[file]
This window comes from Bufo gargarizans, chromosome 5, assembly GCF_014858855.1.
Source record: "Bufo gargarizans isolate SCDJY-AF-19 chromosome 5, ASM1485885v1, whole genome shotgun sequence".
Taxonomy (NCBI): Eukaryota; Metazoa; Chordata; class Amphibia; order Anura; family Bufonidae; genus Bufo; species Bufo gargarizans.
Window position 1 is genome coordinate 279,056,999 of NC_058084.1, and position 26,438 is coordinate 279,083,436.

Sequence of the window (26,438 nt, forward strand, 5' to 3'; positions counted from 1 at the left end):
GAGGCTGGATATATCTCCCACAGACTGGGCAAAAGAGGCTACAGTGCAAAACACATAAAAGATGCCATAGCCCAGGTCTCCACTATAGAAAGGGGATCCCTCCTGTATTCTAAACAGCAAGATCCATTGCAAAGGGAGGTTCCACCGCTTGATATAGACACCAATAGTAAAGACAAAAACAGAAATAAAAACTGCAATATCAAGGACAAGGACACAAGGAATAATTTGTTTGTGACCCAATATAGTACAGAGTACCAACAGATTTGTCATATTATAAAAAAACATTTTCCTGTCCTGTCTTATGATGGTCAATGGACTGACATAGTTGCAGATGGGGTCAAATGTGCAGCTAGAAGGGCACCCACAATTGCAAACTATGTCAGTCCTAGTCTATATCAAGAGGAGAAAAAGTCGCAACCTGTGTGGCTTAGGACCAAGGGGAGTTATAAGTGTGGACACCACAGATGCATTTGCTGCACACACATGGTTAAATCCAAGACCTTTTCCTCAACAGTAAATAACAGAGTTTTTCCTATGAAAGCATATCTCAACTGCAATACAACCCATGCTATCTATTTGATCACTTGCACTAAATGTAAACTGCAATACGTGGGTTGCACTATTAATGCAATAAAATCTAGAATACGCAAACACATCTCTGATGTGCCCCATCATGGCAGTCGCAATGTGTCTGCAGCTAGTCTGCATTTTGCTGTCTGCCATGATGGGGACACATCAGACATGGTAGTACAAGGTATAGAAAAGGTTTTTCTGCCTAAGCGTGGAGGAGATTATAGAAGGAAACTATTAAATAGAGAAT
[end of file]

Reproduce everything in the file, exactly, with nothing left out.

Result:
This window comes from Bufo gargarizans, chromosome 5, assembly GCF_014858855.1.
Source record: "Bufo gargarizans isolate SCDJY-AF-19 chromosome 5, ASM1485885v1, whole genome shotgun sequence".
Taxonomy (NCBI): Eukaryota; Metazoa; Chordata; class Amphibia; order Anura; family Bufonidae; genus Bufo; species Bufo gargarizans.
Window position 1 is genome coordinate 279,056,999 of NC_058084.1, and position 26,438 is coordinate 279,083,436.

Sequence of the window (26,438 nt, forward strand, 5' to 3'; positions counted from 1 at the left end):
GAGGCTGGATATATCTCCCACAGACTGGGCAAAAGAGGCTACAGTGCAAAACACATAAAAGATGCCATAGCCCAGGTCTCCACTATAGAAAGGGGATCCCTCCTGTATTCTAAACAGCAAGATCCATTGCAAAGGGAGGTTCCACCGCTTGATATAGACACCAATAGTAAAGACAAAAACAGAAATAAAAACTGCAATATCAAGGACAAGGACACAAGGAATAATTTGTTTGTGACCCAATATAGTACAGAGTACCAACAGATTTGTCATATTATAAAAAAACATTTTCCTGTCCTGTCTTATGATGGTCAATGGACTGACATAGTTGCAGATGGGGTCAAATGTGCAGCTAGAAGGGCACCCACAATTGCAAACTATGTCAGTCCTAGTCTATATCAAGAGGAGAAAAAGTCGCAACCTGTGTGGCTTAGGACCAAGGGGAGTTATAAGTGTGGACACCACAGATGCATTTGCTGCACACACATGGTTAAATCCAAGACCTTTTCCTCAACAGTAAATAACAGAGTTTTTCCTATGAAAGCATATCTCAACTGCAATACAACCCATGCTATCTATTTGATCACTTGCACTAAATGTAAACTGCAATACGTGGGTTGCACTATTAATGCAATAAAATCTAGAATACGCAAACACATCTCTGATGTGCCCCATCATGGCAGTCGCAATGTGTCTGCAGCTAGTCTGCATTTTGCTGTCTGCCATGATGGGGACACATCAGACATGGTAGTACAAGGTATAGAAAAGGTTTTTCTGCCTAAGCGTGGAGGAGATTATAGAAGGAAACTATTAAATAGAGAAT